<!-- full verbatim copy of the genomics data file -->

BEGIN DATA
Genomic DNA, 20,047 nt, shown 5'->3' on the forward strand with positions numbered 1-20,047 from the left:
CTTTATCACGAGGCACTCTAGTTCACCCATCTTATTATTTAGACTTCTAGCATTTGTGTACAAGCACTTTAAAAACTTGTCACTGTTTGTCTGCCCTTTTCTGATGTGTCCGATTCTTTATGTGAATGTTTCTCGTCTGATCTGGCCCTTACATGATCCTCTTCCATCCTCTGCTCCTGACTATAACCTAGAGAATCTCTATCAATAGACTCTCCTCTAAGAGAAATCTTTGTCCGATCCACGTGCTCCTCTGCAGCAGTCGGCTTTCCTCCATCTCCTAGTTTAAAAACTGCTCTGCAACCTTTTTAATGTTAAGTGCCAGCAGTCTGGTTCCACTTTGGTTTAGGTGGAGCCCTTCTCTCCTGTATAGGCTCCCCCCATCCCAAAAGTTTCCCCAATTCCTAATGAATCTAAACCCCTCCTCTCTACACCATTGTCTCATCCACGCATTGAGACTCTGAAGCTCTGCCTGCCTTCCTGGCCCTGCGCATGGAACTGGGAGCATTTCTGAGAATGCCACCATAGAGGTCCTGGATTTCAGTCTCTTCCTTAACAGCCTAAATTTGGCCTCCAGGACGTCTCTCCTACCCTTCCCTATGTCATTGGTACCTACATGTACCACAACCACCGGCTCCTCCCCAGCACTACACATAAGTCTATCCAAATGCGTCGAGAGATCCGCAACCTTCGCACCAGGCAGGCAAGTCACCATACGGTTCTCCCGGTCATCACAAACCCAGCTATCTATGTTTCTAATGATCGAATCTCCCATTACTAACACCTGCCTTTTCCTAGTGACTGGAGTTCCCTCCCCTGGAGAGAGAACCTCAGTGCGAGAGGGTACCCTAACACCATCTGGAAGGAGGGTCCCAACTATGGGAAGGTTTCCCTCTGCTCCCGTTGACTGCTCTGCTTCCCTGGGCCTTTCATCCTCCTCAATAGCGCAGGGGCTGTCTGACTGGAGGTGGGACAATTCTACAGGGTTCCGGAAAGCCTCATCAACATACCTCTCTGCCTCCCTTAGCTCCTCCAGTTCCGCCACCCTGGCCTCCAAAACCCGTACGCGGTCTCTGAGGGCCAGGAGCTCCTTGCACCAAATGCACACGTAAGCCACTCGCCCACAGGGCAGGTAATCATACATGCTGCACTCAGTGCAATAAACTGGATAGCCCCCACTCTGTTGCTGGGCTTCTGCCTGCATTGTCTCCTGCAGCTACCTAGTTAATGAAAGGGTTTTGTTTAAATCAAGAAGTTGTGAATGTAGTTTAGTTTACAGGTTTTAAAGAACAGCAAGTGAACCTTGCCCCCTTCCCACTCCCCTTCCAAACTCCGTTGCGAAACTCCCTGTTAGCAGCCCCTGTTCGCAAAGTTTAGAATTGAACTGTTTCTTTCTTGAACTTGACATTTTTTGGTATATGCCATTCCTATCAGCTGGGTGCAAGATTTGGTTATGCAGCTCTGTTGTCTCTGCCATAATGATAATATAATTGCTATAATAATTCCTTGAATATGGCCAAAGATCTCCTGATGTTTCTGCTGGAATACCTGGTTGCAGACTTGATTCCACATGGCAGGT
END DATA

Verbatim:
Genomic DNA, 20,047 nt, shown 5'->3' on the forward strand with positions numbered 1-20,047 from the left:
CTTTATCACGAGGCACTCTAGTTCACCCATCTTATTATTTAGACTTCTAGCATTTGTGTACAAGCACTTTAAAAACTTGTCACTGTTTGTCTGCCCTTTTCTGATGTGTCCGATTCTTTATGTGAATGTTTCTCGTCTGATCTGGCCCTTACATGATCCTCTTCCATCCTCTGCTCCTGACTATAACCTAGAGAATCTCTATCAATAGACTCTCCTCTAAGAGAAATCTTTGTCCGATCCACGTGCTCCTCTGCAGCAGTCGGCTTTCCTCCATCTCCTAGTTTAAAAACTGCTCTGCAACCTTTTTAATGTTAAGTGCCAGCAGTCTGGTTCCACTTTGGTTTAGGTGGAGCCCTTCTCTCCTGTATAGGCTCCCCCCATCCCAAAAGTTTCCCCAATTCCTAATGAATCTAAACCCCTCCTCTCTACACCATTGTCTCATCCACGCATTGAGACTCTGAAGCTCTGCCTGCCTTCCTGGCCCTGCGCATGGAACTGGGAGCATTTCTGAGAATGCCACCATAGAGGTCCTGGATTTCAGTCTCTTCCTTAACAGCCTAAATTTGGCCTCCAGGACGTCTCTCCTACCCTTCCCTATGTCATTGGTACCTACATGTACCACAACCACCGGCTCCTCCCCAGCACTACACATAAGTCTATCCAAATGCGTCGAGAGATCCGCAACCTTCGCACCAGGCAGGCAAGTCACCATACGGTTCTCCCGGTCATCACAAACCCAGCTATCTATGTTTCTAATGATCGAATCTCCCATTACTAACACCTGCCTTTTCCTAGTGACTGGAGTTCCCTCCCCTGGAGAGAGAACCTCAGTGCGAGAGGGTACCCTAACACCATCTGGAAGGAGGGTCCCAACTATGGGAAGGTTTCCCTCTGCTCCCGTTGACTGCTCTGCTTCCCTGGGCCTTTCATCCTCCTCAATAGCGCAGGGGCTGTCTGACTGGAGGTGGGACAATTCTACAGGGTTCCGGAAAGCCTCATCAACATACCTCTCTGCCTCCCTTAGCTCCTCCAGTTCCGCCACCCTGGCCTCCAAAACCCGTACGCGGTCTCTGAGGGCCAGGAGCTCCTTGCACCAAATGCACACGTAAGCCACTCGCCCACAGGGCAGGTAATCATACATGCTGCACTCAGTGCAATAAACTGGATAGCCCCCACTCTGTTGCTGGGCTTCTGCCTGCATTGTCTCCTGCAGCTACCTAGTTAATGAAAGGGTTTTGTTTAAATCAAGAAGTTGTGAATGTAGTTTAGTTTACAGGTTTTAAAGAACAGCAAGTGAACCTTGCCCCCTTCCCACTCCCCTTCCAAACTCCGTTGCGAAACTCCCTGTTAGCAGCCCCTGTTCGCAAAGTTTAGAATTGAACTGTTTCTTTCTTGAACTTGACATTTTTTGGTATATGCCATTCCTATCAGCTGGGTGCAAGATTTGGTTATGCAGCTCTGTTGTCTCTGCCATAATGATAATATAATTGCTATAATAATTCCTTGAATATGGCCAAAGATCTCCTGATGTTTCTGCTGGAATACCTGGTTGCAGACTTGATTCCACATGGCAGGT